Now you have scrutinized 5 nautical miles of acoustic data. To save it, press the store (nmi): 1 button.  Now you will see a little box with header confirm partial storing. Press OK. Next, another small box appears. Here, the quality of your scrutinizing, based on the information used, is assessed. For your work, press Low (3: categories completely mixed acoustically) and store. The screen will turn green and your section has been saved.

The next section of 5 nm is ready to be scrutinized. Follow the protocol from the beginning. Scrutinize all sections included in your survey area chosen in the beginning (red boxes on map).

2. Creating List Use Files (LUF)

After someone has scrutinized a survey, you can export the data as a list use file (LUF). By using LUF, you can look at the files as biological data. There is no need to do the acoustics and have knowledge about it. Many researchers make use of these files.

The most standard files are LUF 3 and LUF 16. LUF 16 gives higher resolution and includes vertical resolution that can be used for e.g predator-prey relationships.

To store the file as LUF:

a. Go to File, press DB generate report.

b. Press on Check to print at reduced resolution. Accumulate distance (nmi) and write 1 in the box.

c. At the bottom of the window, select 3 and 16, and press generate. A LUF 3 and LUF 16 text file will be generated.

d. At the top of the window Reports directory gives you information about where the file is stored.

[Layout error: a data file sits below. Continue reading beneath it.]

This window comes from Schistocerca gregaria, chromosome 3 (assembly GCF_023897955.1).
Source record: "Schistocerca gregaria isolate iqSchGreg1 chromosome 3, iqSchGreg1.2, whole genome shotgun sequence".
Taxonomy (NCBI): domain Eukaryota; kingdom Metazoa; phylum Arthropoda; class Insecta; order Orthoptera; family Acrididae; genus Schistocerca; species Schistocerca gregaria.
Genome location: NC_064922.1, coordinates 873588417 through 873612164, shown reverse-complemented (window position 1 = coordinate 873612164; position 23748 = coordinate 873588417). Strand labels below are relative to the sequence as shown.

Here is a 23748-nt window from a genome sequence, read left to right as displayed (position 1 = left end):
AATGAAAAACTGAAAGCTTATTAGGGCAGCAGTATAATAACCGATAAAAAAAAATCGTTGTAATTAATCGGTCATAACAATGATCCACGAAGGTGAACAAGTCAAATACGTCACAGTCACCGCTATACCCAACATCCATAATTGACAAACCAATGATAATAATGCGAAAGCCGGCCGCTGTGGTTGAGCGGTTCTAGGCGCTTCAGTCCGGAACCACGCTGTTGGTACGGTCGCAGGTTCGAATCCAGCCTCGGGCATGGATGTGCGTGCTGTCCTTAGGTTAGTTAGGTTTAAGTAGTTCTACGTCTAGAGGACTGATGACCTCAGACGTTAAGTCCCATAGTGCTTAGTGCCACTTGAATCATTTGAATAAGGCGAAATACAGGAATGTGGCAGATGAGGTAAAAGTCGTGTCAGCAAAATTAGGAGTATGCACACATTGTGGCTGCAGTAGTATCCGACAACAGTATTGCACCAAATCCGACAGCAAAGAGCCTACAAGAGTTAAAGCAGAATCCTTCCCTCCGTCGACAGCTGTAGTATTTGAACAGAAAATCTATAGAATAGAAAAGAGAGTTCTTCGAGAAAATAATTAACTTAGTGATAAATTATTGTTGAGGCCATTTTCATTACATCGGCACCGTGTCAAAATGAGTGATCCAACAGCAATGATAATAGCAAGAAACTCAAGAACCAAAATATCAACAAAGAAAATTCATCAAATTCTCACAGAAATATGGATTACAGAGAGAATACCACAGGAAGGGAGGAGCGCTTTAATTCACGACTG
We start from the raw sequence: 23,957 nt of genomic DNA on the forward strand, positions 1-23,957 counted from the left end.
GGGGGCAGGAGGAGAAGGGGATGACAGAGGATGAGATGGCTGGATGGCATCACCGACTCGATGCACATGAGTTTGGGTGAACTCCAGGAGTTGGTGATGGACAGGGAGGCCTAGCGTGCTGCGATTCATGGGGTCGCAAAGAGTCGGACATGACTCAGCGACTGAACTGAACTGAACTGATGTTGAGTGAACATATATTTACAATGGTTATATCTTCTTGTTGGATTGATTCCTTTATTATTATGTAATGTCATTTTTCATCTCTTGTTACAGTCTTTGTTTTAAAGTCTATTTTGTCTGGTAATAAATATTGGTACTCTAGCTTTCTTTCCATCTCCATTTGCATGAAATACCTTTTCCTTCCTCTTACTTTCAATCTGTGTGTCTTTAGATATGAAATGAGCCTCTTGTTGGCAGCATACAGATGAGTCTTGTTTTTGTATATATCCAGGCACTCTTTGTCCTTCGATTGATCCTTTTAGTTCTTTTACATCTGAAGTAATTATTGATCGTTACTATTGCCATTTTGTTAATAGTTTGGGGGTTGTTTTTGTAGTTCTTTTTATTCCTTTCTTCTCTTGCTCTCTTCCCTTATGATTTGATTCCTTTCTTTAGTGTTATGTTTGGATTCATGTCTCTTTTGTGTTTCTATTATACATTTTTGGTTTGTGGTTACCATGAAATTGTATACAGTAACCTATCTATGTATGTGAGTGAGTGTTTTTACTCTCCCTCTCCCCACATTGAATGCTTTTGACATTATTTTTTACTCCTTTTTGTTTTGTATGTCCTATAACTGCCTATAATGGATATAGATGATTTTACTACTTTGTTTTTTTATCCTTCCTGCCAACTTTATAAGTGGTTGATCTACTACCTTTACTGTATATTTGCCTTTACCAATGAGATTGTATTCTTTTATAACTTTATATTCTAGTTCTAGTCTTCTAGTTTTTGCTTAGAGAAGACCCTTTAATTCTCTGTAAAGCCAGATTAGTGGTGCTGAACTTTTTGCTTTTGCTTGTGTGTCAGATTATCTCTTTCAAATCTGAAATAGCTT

e. Open the file with a text editing program as “TextEdit” on mac or “Notepad” on windows.

f. You can import this .txt file into Excel using the file-import function within Excel. However, be mindful of what delimitator is being used within the text file ( eg. “;” or “tab”) to ensure proper import.

In summary

This protocol will hopefully guide you to scrutinize your first survey. The acoustic measurements together with catch data can give good estimations of species composition and abundance at different depths and echo layers. The generated LUF files makes it possible for researchers to look at the biological data without doing the scrutinizing.


Cutnell, J.D. and Johnson, K.W. 1998. Physics. 4th ed. New York: Wiley.

Koslow, J. A. 2009. The role of acoustics in ecosystem-based fishery management. ICES Journal of Marine Science. 66: 966-973.

Castellote M., Mooney T.A., Quakenbush L., Hobbs, R., Goertz, C., Gaglione, E. 2014. Baseline hearing abilities and variability in wild beluga whales (Delphinapterus leucas). The Journal of Experimental Biology. 217:1682-1691.